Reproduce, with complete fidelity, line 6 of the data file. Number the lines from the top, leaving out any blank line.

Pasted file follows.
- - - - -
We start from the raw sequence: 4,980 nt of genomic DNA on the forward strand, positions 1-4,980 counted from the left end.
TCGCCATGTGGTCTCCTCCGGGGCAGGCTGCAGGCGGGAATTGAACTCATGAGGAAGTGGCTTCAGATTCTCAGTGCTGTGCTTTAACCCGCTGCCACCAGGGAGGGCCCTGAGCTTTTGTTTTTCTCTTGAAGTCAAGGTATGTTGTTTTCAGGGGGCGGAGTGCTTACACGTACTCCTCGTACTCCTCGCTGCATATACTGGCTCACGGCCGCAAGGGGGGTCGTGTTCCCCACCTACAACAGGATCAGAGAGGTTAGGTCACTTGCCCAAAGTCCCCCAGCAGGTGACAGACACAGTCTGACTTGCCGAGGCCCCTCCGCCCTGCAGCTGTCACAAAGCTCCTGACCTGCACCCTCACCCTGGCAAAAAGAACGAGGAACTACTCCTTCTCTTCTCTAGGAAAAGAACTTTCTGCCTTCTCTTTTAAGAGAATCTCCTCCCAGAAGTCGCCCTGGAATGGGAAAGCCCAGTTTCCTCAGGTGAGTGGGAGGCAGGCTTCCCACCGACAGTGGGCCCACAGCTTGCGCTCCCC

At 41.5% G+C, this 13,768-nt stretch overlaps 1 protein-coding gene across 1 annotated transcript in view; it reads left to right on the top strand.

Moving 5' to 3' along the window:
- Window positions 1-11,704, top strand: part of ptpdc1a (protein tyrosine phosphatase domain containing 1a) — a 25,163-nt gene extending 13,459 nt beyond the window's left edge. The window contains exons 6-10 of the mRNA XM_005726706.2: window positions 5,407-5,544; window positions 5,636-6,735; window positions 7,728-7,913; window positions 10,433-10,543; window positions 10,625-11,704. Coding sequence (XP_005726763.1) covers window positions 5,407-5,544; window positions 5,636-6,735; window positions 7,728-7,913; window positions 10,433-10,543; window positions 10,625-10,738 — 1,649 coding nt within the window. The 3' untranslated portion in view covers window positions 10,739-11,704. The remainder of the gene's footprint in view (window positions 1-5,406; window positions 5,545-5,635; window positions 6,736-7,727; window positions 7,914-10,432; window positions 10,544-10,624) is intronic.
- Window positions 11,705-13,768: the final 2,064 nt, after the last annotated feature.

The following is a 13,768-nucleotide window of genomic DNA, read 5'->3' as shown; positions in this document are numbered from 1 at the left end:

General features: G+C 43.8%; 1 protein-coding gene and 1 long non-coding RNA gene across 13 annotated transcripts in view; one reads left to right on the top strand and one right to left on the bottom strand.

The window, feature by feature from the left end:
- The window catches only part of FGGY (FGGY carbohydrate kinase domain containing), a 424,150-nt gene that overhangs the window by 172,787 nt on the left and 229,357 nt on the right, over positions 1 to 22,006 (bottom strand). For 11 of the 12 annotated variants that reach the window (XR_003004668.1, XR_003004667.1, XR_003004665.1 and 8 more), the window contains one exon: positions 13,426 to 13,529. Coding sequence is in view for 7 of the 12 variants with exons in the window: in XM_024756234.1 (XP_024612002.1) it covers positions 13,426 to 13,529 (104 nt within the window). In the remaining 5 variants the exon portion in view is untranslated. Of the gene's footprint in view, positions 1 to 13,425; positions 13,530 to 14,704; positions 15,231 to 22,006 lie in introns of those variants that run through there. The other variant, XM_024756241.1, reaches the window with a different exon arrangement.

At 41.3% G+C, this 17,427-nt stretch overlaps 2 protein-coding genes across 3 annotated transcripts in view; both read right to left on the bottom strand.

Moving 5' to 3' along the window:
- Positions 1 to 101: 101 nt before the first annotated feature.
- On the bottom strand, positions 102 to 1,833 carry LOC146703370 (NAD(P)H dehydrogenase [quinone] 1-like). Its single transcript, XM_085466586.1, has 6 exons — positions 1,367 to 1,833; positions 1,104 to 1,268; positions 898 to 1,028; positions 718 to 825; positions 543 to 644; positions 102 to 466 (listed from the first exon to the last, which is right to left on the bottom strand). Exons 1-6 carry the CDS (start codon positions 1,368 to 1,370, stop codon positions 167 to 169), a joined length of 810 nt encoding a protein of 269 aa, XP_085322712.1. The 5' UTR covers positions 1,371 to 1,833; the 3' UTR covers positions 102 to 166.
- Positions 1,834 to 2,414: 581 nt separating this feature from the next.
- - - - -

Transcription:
- Window positions 11,705-13,768: the final 2,064 nt, after the last annotated feature.